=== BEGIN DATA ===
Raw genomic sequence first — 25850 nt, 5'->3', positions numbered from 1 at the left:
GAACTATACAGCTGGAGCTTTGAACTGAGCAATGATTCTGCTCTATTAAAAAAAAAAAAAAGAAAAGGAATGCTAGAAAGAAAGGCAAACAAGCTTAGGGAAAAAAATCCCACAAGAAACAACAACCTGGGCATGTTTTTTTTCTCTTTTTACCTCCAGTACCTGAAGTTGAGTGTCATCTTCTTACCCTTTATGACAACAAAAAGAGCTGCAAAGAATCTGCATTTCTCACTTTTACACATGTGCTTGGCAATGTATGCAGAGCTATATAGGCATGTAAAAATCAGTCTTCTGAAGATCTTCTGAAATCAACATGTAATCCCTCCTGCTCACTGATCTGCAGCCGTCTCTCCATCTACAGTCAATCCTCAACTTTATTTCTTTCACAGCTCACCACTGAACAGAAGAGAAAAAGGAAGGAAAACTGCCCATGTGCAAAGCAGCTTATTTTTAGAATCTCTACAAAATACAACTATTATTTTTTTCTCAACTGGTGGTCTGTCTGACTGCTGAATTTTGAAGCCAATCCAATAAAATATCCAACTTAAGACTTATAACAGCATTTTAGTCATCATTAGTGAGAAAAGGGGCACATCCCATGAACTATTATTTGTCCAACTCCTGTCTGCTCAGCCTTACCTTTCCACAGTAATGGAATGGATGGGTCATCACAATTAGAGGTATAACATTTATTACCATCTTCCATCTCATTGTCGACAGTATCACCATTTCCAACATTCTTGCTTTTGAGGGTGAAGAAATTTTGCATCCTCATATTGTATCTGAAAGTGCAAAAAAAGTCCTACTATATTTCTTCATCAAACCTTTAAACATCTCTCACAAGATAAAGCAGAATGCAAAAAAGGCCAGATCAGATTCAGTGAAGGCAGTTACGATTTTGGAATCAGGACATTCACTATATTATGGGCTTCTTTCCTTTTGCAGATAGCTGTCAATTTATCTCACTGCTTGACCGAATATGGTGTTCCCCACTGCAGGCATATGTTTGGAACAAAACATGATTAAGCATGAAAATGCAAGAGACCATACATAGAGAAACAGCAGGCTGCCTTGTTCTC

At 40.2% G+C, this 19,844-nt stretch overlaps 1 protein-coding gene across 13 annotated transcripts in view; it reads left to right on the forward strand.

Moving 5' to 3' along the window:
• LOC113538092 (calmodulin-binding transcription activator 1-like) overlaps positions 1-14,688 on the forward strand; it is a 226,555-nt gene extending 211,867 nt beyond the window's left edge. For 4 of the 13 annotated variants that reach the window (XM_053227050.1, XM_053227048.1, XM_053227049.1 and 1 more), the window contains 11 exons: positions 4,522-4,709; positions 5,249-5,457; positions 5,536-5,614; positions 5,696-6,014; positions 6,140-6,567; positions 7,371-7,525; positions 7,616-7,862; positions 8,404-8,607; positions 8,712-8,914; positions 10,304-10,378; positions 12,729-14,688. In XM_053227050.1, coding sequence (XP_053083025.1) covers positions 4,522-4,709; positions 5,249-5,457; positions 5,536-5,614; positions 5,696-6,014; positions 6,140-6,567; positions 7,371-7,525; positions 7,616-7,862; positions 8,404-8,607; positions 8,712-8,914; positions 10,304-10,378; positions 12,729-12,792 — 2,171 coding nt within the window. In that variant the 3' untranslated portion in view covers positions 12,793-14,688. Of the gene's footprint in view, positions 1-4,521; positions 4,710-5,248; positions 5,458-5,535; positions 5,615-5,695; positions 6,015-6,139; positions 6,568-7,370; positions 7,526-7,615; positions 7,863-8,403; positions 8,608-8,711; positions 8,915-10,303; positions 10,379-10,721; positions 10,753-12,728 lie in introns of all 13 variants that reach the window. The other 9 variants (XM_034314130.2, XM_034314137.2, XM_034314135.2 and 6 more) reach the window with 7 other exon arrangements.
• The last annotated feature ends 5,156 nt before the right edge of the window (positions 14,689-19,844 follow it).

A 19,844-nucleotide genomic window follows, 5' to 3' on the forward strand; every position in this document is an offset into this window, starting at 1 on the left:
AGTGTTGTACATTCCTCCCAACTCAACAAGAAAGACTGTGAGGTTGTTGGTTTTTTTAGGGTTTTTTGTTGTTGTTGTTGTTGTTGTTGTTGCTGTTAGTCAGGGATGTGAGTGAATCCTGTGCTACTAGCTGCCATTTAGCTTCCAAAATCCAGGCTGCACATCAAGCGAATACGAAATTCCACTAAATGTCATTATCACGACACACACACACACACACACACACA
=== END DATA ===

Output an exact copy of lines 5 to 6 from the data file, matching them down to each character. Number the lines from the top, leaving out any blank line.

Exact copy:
• LOC113538092 (calmodulin-binding transcription activator 1-like) overlaps positions 1-14,688 on the forward strand; it is a 226,555-nt gene extending 211,867 nt beyond the window's left edge. For 4 of the 13 annotated variants that reach the window (XM_053227050.1, XM_053227048.1, XM_053227049.1 and 1 more), the window contains 11 exons: positions 4,522-4,709; positions 5,249-5,457; positions 5,536-5,614; positions 5,696-6,014; positions 6,140-6,567; positions 7,371-7,525; positions 7,616-7,862; positions 8,404-8,607; positions 8,712-8,914; positions 10,304-10,378; positions 12,729-14,688. In XM_053227050.1, coding sequence (XP_053083025.1) covers positions 4,522-4,709; positions 5,249-5,457; positions 5,536-5,614; positions 5,696-6,014; positions 6,140-6,567; positions 7,371-7,525; positions 7,616-7,862; positions 8,404-8,607; positions 8,712-8,914; positions 10,304-10,378; positions 12,729-12,792 — 2,171 coding nt within the window. In that variant the 3' untranslated portion in view covers positions 12,793-14,688. Of the gene's footprint in view, positions 1-4,521; positions 4,710-5,248; positions 5,458-5,535; positions 5,615-5,695; positions 6,015-6,139; positions 6,568-7,370; positions 7,526-7,615; positions 7,863-8,403; positions 8,608-8,711; positions 8,915-10,303; positions 10,379-10,721; positions 10,753-12,728 lie in introns of all 13 variants that reach the window. The other 9 variants (XM_034314130.2, XM_034314137.2, XM_034314135.2 and 6 more) reach the window with 7 other exon arrangements.
• The last annotated feature ends 5,156 nt before the right edge of the window (positions 14,689-19,844 follow it).